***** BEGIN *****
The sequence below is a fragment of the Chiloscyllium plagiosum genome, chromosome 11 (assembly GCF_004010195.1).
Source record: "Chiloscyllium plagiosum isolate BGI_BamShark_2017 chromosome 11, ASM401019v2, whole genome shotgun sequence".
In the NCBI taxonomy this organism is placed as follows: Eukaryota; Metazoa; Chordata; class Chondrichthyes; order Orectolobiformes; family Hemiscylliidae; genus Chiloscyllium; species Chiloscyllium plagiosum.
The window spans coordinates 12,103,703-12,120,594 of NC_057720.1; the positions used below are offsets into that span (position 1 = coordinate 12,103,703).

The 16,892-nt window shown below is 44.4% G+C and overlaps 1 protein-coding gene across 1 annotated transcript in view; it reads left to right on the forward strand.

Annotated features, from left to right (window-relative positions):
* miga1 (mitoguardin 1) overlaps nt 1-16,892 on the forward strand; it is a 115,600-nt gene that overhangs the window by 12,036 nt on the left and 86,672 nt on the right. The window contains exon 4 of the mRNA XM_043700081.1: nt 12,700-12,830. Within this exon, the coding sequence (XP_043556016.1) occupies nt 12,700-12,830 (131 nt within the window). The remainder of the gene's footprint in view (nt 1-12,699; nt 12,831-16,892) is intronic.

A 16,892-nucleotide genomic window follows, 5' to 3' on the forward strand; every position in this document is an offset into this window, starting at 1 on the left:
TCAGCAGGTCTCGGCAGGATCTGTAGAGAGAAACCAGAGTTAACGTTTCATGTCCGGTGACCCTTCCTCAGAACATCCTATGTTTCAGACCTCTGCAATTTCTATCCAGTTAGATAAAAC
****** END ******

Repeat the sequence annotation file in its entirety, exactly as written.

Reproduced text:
The sequence below is a fragment of the Chiloscyllium plagiosum genome, chromosome 11 (assembly GCF_004010195.1).
Source record: "Chiloscyllium plagiosum isolate BGI_BamShark_2017 chromosome 11, ASM401019v2, whole genome shotgun sequence".
In the NCBI taxonomy this organism is placed as follows: Eukaryota; Metazoa; Chordata; class Chondrichthyes; order Orectolobiformes; family Hemiscylliidae; genus Chiloscyllium; species Chiloscyllium plagiosum.
The window spans coordinates 12,103,703-12,120,594 of NC_057720.1; the positions used below are offsets into that span (position 1 = coordinate 12,103,703).

The 16,892-nt window shown below is 44.4% G+C and overlaps 1 protein-coding gene across 1 annotated transcript in view; it reads left to right on the forward strand.

Annotated features, from left to right (window-relative positions):
* miga1 (mitoguardin 1) overlaps nt 1-16,892 on the forward strand; it is a 115,600-nt gene that overhangs the window by 12,036 nt on the left and 86,672 nt on the right. The window contains exon 4 of the mRNA XM_043700081.1: nt 12,700-12,830. Within this exon, the coding sequence (XP_043556016.1) occupies nt 12,700-12,830 (131 nt within the window). The remainder of the gene's footprint in view (nt 1-12,699; nt 12,831-16,892) is intronic.

A 16,892-nucleotide genomic window follows, 5' to 3' on the forward strand; every position in this document is an offset into this window, starting at 1 on the left:
TCAGCAGGTCTCGGCAGGATCTGTAGAGAGAAACCAGAGTTAACGTTTCATGTCCGGTGACCCTTCCTCAGAACATCCTATGTTTCAGACCTCTGCAATTTCTATCCAGTTAGATAAAAC